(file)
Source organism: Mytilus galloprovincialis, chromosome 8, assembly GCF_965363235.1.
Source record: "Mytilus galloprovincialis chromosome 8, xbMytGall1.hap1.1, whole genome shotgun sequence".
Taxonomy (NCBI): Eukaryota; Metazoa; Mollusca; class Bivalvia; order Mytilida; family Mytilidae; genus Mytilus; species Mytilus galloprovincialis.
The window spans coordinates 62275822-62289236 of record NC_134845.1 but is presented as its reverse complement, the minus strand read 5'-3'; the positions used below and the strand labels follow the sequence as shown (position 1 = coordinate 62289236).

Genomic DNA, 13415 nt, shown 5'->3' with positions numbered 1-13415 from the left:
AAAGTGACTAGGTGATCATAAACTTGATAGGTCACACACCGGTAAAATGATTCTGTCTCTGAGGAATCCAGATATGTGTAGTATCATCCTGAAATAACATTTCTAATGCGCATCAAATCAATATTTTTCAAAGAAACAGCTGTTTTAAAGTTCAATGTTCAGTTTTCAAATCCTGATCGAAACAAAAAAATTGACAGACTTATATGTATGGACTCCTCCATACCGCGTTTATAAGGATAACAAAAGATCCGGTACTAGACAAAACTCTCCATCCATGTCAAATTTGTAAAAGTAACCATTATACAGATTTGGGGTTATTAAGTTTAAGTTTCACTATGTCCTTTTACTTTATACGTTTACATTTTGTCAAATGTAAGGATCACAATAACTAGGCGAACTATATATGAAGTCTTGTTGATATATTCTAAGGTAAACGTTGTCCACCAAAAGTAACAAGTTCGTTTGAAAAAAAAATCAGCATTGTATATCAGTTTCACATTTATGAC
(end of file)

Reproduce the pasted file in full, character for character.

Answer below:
Source organism: Mytilus galloprovincialis, chromosome 8, assembly GCF_965363235.1.
Source record: "Mytilus galloprovincialis chromosome 8, xbMytGall1.hap1.1, whole genome shotgun sequence".
Taxonomy (NCBI): Eukaryota; Metazoa; Mollusca; class Bivalvia; order Mytilida; family Mytilidae; genus Mytilus; species Mytilus galloprovincialis.
The window spans coordinates 62275822-62289236 of record NC_134845.1 but is presented as its reverse complement, the minus strand read 5'-3'; the positions used below and the strand labels follow the sequence as shown (position 1 = coordinate 62289236).

Genomic DNA, 13415 nt, shown 5'->3' with positions numbered 1-13415 from the left:
AAAGTGACTAGGTGATCATAAACTTGATAGGTCACACACCGGTAAAATGATTCTGTCTCTGAGGAATCCAGATATGTGTAGTATCATCCTGAAATAACATTTCTAATGCGCATCAAATCAATATTTTTCAAAGAAACAGCTGTTTTAAAGTTCAATGTTCAGTTTTCAAATCCTGATCGAAACAAAAAAATTGACAGACTTATATGTATGGACTCCTCCATACCGCGTTTATAAGGATAACAAAAGATCCGGTACTAGACAAAACTCTCCATCCATGTCAAATTTGTAAAAGTAACCATTATACAGATTTGGGGTTATTAAGTTTAAGTTTCACTATGTCCTTTTACTTTATACGTTTACATTTTGTCAAATGTAAGGATCACAATAACTAGGCGAACTATATATGAAGTCTTGTTGATATATTCTAAGGTAAACGTTGTCCACCAAAAGTAACAAGTTCGTTTGAAAAAAAAATCAGCATTGTATATCAGTTTCACATTTATGAC